The knowledge that we were nearing our final destination lifted our spirits and took the edge off our frayed tempers. We set off eagerly the next morning, or at least at first light, for in truth it was likely still the middle of the night. It took a week's further travel, with the lights looming ever larger overhead before we finally saw the covenant. As we stood with the lights directly above us we noticed a large fortress a few miles off to the east, visible only in the flickering green light. When we drew near the vast scale of the castle became clear, it was huge and would easily dwarf Solis Castle, the largest covenant within Stonehenge. The walls were 60 feet or so high and the thick main doors themselves some twenty or so feet in height.

We knocked on the sally port and after a short wait an elderly norseman with a thick, plaited greying beard came to the door. He was clearly somewhat alarmed when he spotted Cormoran's giantish ancestry and demanded that Cormoran proved that he was a magus. Somewhat appeased by Cormoran's demonstration of his ability to levitate, he asked us our names and we duly gave him them, adding that we had a message for magus Mortalitus. The man, Bjartr, the castellan, said that Mortalitus was within the covenant and with that he stepped aside to let us inside the large gatehouse and ordered the portcullis raised.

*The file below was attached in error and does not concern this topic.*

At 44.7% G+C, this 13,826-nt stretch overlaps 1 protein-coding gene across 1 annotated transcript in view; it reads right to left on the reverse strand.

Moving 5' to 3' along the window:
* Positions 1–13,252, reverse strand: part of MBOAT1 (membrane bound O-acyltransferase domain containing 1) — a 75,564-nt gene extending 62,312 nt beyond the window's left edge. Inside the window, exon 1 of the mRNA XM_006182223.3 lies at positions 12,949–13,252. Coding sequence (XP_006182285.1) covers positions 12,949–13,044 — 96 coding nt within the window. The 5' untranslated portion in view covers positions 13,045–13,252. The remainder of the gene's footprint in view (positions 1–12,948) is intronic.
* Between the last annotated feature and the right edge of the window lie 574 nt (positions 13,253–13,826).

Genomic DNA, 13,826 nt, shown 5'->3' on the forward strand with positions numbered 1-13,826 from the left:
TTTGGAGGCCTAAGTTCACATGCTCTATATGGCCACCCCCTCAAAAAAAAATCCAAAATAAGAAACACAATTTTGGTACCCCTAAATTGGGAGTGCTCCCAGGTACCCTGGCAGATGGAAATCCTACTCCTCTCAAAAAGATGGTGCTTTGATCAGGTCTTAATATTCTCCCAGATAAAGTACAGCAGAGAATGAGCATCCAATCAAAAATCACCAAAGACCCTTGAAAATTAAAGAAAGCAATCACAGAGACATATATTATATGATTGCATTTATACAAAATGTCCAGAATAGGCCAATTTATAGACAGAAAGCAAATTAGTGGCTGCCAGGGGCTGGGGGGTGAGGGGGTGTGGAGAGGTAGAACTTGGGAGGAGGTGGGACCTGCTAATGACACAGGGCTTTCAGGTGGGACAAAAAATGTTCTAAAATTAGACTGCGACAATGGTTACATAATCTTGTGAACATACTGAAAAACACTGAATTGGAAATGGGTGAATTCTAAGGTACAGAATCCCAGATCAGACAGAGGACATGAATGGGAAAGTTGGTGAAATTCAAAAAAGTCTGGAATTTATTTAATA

As we passed through the gatehouse and into the smallish courtyard that lay beyond I noticed to my alarm a figure standing in the shadows, dressed only in rags with pale grey flesh. When I asked about the creature, which was clearly unliving, Bjartr simply shrugged and said that it was one of Mortalitus's many constructs. They act as servants for the covenant for apparently there are few living people who still dwell within. I could espy no sign of any spirit animating the dead body's flesh so I reluctantly continued on despite my unease and the low growl from Drudwhil beside me. As we headed deeper into the labyrinthine depths of the covenant, along a confusing series of dark and dusty corridors, it became clear that there was a feel of decay about the whole place. Everywhere I looked mortar was crumbling in the walls. We saw more of the undead servants sweeping, carrying things around and so forth, their macabre appearance in stark contrast to the mundane nature of their tasks.